Liquid Waste Characterisation The basic characterisation parameters are Source Information for the individual points Waste components Rate of discharge during production run Periodic discharges due to batch operations Duration and frequency of production run Susceptibility to emerging discharges or spills

40 Chemical Composition Biological Effects
Organic and inorganic components by compounds or classes COD, Total organic carbon, BOD Specific problem ions(As, Bo, Cd, Cr etc.) Specific problem organic e.g. phenol, certain pesticides, benzidine etc. Total dissolved salts pH, acidity, alkanity Nitrogen, Phosphorous Oils and greases Oxidizing or reducing agents Surfactants Chlorine demand Biological Effects Biochemical oxygen demand Toxicity Pathogenic bacteria

41 Flow data for total discharge
Physical Properties Temperature range and distribution Insoluble components Colour Odour Foamability Corrosiveness Radioactivity Flow data for total discharge Avg. daily flow rate Duration and level of minimum flow rate Maximum rate of change of flow rate Meaningful characterisation information can only be obtained through proper analysis of representative samples or through the use of online water quality monitoring instrumentation.

42 Solid waste Characterisation
Physical and chemical composition of solid wastes vary depending on sources and types of solid wastes. The nature of the deposited waste in a landfill will affect gas and leachate production and composition by virtue of relative proportions of degradable and non-degradable components, the moisture content and the specific nature of the bio-degradable element. The waste composition will effect both gases and the trace components.

43 The important parameters to characterise the waste are
Waste composition Moisture content Waste particle size Waste density Temperature and pH These parameters affect the extent and rate of degration of waste. The typical approximate analysis for MSW are show below. Moisture % Volatile matter % Fixed carbon % Glass, metal and ash %

44 Geotechnical Properties of Solid Wastes
Unit Weight :- Insitu density– 1.2 to 2.1 t/m3 with extremes of 0.94 t/m3 for poor compaction and 2.8 t/m3 for best compaction. Permeability :- The reported range of permeability of refuse is 10-1 to 10-5 cm/sec. Strength parameters :- Friction Angle to 350 Cohesion 1to 2.5 t/m2 Compressibility :- For one dimensional consolidation test on waste of density 600 kg/m3, the compression index is 0.55 and secondary compression coefficient varying from to for a municipal dump in Madras City.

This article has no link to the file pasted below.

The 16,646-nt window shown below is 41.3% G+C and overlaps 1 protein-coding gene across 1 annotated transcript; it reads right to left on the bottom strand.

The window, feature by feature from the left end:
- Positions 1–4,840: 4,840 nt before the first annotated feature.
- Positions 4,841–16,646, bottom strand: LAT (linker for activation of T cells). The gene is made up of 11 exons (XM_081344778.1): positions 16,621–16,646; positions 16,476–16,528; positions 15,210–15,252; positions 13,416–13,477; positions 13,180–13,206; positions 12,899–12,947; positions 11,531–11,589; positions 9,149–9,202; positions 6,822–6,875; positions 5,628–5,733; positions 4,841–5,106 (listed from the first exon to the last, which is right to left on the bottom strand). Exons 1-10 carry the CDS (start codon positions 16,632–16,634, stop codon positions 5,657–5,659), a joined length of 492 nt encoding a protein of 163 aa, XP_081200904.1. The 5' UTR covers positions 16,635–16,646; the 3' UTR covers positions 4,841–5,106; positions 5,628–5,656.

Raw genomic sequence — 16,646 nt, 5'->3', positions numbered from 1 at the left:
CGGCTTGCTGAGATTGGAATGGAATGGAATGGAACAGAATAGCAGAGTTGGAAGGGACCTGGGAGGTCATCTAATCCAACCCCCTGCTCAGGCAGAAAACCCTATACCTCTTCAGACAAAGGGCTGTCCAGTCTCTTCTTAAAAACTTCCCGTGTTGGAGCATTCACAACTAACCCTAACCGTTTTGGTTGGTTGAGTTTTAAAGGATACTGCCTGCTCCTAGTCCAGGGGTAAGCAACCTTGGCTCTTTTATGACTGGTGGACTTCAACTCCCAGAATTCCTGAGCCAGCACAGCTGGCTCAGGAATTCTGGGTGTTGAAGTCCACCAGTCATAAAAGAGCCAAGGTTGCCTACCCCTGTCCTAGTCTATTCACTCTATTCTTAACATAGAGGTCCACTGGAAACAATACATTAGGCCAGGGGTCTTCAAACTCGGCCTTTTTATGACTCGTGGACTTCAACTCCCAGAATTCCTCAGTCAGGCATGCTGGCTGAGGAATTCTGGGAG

45 Hazardous Waste Characterisation
The waste which can Contribute to increase in mortality Can cause irreversible illness Can pose potential hazard to human health is called hazardous waste. Hazardous waste can be classified as Radioactive substances Chemicals Biological Wastes Flammable waste Explosives

46 Characteristics of Hazardous Waste
There are four characteristics which make the waste hazardous category Ignitability Corrosivity if pH  2 or ≥ 12.5 Reactivity:- A waste exhibits the characteristics of reactivity if a representative sample of the waste has the following properties Reacts violently with water Forms explosive mixture with water When mixed with water, generates toxic gases, fumes or vapours Reacts at a standard temperature or pressure

47 Max. Concentration (mg/l)
Toxicity:- The limits for a waste to be toxic for different contaminants are shown in the table. If the concentration of a particular constituent into the ground water as a result of improper management exceeds the above limits, then it is called as toxic. Contaminant Max. Concentration (mg/l) Arsenic 5.0 Barium 100.0 Benzene 0.5 Cadmium 1.0 Lead Mercury 0.2 Vinyl chloride